05 Sep 2018 - NPWJ News Digest on international criminal justice


Myanmar court sentences Reuters reporters to 7 years in jail
The Boston Globe, 03 Sep 2018

A Myanmar court sentenced two Reuters journalists to seven years in prison Monday on charges of illegal possession of official documents, a ruling met with international condemnation that will add to outrage over the military’s human rights abuses against Rohingya Muslims.

Wa Lone and Kyaw Soe Oo had been reporting on the brutal crackdown on the Rohingya when they were arrested and charged with violating the colonial-era Official Secrets Act, punishable by up to 14 years in prison. They had pleaded not guilty, contending that they were framed by police.

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"This is what true leaders look like" - High Commissioner Zeid's parting message
UN OHCHR, 30 Aug 2018

Winston Churchill famously claimed that of all human qualities, courage was the most esteemed, because it guaranteed all others. He was right. Courage—moral courage—is the companion of great leadership. No politician could ever be viewed as exceptional unless he or she had it in spades. And historically there would have been no social progress if not for the presence of specific humans dissenting and breaking from herd-inspired suspicion and fear.

At best, courage is self-sacrificing, non-violent, modest and based on universal principles—and immensely powerful. Think Mahatma Gandhi or Martin Luther King Jr. Regrettably, courage is also rare: think Gandhi or MLK again. And dangerous: both men were assassinated.

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I'm a revolutionary, not a criminal, Congo's 'Terminator' tells ICC
The Guardian, 30 Aug 2018

A notorious Congolese warlord known as the “Terminator” for his alleged brutality has protested his innocence at the close of his trial at the international criminal court, telling judges: “I am a revolutionary, not a criminal.” Bosco Ntaganda is charged with 13 counts of war crimes and six of crimes against humanity, all allegedly committed in 2002 and 2003 in Ituri in the east of the Democratic Republic of the Congo. He told the court he was “at peace with myself … I hope that you now realise that the ‘Terminator’ described by the prosecutor is not me.”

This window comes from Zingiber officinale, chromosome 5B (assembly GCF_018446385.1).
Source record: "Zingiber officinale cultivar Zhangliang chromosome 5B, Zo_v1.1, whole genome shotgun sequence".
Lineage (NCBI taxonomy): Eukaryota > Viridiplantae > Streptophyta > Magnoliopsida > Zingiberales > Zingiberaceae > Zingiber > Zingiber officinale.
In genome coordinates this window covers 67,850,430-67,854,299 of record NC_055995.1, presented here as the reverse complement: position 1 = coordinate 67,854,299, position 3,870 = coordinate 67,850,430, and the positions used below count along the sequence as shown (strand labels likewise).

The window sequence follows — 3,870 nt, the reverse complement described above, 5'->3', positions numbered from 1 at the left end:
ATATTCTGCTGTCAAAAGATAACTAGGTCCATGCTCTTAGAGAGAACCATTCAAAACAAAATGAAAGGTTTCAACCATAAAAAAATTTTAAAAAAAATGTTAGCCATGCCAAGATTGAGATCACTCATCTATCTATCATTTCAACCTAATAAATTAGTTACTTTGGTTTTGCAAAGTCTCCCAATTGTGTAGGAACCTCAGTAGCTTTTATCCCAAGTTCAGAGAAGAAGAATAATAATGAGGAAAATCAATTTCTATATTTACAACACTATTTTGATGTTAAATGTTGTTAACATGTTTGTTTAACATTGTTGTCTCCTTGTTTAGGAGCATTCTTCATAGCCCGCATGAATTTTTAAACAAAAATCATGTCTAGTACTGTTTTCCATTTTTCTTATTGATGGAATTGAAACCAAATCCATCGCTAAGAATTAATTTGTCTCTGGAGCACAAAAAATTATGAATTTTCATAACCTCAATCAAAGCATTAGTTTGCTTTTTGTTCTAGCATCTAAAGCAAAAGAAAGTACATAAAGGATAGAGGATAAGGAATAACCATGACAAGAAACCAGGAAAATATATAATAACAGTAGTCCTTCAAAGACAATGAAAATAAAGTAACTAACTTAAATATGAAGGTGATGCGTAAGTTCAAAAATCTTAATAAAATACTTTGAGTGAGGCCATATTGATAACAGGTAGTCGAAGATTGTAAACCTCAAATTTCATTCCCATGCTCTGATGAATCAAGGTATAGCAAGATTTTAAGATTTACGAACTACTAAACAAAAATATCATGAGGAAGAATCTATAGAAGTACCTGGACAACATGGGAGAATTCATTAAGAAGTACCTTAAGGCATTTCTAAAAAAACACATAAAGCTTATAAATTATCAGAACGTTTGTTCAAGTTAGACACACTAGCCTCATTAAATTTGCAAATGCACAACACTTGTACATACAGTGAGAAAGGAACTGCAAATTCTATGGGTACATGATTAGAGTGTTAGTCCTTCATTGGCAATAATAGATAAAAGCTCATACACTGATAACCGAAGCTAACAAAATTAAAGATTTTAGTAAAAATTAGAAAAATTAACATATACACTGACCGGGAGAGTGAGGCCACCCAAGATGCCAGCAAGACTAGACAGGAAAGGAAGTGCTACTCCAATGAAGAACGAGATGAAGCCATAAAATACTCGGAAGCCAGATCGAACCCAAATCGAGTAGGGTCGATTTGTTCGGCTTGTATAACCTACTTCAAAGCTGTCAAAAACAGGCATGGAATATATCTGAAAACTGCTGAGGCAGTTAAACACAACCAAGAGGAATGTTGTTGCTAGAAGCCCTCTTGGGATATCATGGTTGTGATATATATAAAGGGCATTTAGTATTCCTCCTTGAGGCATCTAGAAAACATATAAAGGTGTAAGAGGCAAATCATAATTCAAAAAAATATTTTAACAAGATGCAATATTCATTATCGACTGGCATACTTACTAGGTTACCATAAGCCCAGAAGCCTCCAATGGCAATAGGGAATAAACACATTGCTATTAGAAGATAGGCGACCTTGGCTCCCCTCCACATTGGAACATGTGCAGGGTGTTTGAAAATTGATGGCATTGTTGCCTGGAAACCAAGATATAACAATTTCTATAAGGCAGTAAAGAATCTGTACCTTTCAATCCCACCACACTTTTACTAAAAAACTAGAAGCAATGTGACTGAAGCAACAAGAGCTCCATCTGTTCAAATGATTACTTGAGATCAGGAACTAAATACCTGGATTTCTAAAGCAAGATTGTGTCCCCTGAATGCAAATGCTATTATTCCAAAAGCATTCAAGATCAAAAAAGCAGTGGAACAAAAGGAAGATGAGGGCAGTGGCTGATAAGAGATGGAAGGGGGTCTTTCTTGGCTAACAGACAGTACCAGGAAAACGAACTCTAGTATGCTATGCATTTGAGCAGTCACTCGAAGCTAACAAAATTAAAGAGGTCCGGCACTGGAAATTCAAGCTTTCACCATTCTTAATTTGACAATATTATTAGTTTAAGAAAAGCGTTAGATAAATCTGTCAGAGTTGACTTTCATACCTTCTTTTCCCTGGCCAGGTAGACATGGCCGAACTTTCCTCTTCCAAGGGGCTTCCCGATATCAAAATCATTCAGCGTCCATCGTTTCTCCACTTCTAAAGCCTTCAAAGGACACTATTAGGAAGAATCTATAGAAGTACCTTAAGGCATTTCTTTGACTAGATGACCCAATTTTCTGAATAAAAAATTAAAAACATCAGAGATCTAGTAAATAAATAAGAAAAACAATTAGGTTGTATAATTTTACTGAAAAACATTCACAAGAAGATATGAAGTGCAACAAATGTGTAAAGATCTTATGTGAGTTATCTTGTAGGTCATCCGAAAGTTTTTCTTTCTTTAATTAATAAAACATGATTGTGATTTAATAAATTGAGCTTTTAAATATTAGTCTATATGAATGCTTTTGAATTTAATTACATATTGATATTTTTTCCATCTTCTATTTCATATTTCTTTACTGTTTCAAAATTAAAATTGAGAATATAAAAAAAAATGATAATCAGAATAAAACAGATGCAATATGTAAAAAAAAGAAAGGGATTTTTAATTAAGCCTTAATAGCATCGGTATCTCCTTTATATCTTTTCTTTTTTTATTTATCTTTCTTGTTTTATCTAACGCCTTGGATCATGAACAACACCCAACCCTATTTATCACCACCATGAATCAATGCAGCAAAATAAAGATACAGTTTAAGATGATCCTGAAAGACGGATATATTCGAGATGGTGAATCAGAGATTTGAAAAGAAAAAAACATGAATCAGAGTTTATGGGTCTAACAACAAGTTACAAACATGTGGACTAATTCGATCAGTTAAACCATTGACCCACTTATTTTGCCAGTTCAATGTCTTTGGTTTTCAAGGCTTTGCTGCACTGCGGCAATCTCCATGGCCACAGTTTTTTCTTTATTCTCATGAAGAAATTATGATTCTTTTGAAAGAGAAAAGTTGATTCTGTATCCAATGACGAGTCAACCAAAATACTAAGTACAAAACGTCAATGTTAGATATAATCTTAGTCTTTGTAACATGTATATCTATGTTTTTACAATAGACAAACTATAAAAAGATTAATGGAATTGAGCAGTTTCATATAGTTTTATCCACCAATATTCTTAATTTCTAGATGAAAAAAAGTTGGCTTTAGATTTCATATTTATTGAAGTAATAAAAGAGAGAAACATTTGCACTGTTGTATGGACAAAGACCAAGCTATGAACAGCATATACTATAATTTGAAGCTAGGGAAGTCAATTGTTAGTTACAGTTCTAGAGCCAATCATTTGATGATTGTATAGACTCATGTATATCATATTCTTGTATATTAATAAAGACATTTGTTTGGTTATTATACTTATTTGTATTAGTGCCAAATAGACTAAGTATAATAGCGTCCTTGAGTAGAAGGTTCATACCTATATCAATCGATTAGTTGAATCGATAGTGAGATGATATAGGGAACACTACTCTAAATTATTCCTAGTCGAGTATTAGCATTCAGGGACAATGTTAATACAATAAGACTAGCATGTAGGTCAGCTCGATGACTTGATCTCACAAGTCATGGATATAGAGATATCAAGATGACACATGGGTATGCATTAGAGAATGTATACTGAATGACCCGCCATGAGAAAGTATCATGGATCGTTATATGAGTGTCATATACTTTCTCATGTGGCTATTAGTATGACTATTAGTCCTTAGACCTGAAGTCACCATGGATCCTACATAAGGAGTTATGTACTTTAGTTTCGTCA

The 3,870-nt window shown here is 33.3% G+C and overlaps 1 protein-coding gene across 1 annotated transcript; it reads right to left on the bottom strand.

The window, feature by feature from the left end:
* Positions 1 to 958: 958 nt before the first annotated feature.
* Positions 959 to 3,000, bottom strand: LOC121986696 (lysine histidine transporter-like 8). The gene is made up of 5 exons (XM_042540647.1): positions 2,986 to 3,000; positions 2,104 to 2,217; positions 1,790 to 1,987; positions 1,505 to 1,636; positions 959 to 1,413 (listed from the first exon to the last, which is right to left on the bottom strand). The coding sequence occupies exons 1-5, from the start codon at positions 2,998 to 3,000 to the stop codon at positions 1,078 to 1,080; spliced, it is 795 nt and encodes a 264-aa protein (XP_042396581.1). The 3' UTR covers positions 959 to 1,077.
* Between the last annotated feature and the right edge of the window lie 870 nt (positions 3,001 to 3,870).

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Here’s Why the Security Council Should Not Refer Burmese Authorities to the International Criminal Court
UN Dispatch, 30 Aug 2018

Confirming what close observers have long suspected, investigators from the United Nations have determined that Burmese authorities have committed genocide against the Rohingya population. Without any prospects of the Burmese government investigating and prosecuting atrocities committed against a people they don’t even recognize, the latest revelations have predictably led to renewed calls for the United Nations Security Council to refer Myanmar to the International Criminal Court (ICC).

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Zimbabwe's Mnangagwa names team to probe soldiers role in post-election violence
Reuters, 29 Aug 2018

Zimbabwe’s President Emmerson Mnangagwa on Wednesday named a commission including a South African ex-president and a British human rights lawyer to investigate the death of six people in an army crackdown on post-election protests early this month. In keeping with his earlier promise to get to the bottom of the much criticized army action after he was declared the first elected head of state since Robert Mugabe’s removal from power in November, Mnangagwa said the panel would be expected to make public its findings within three months.

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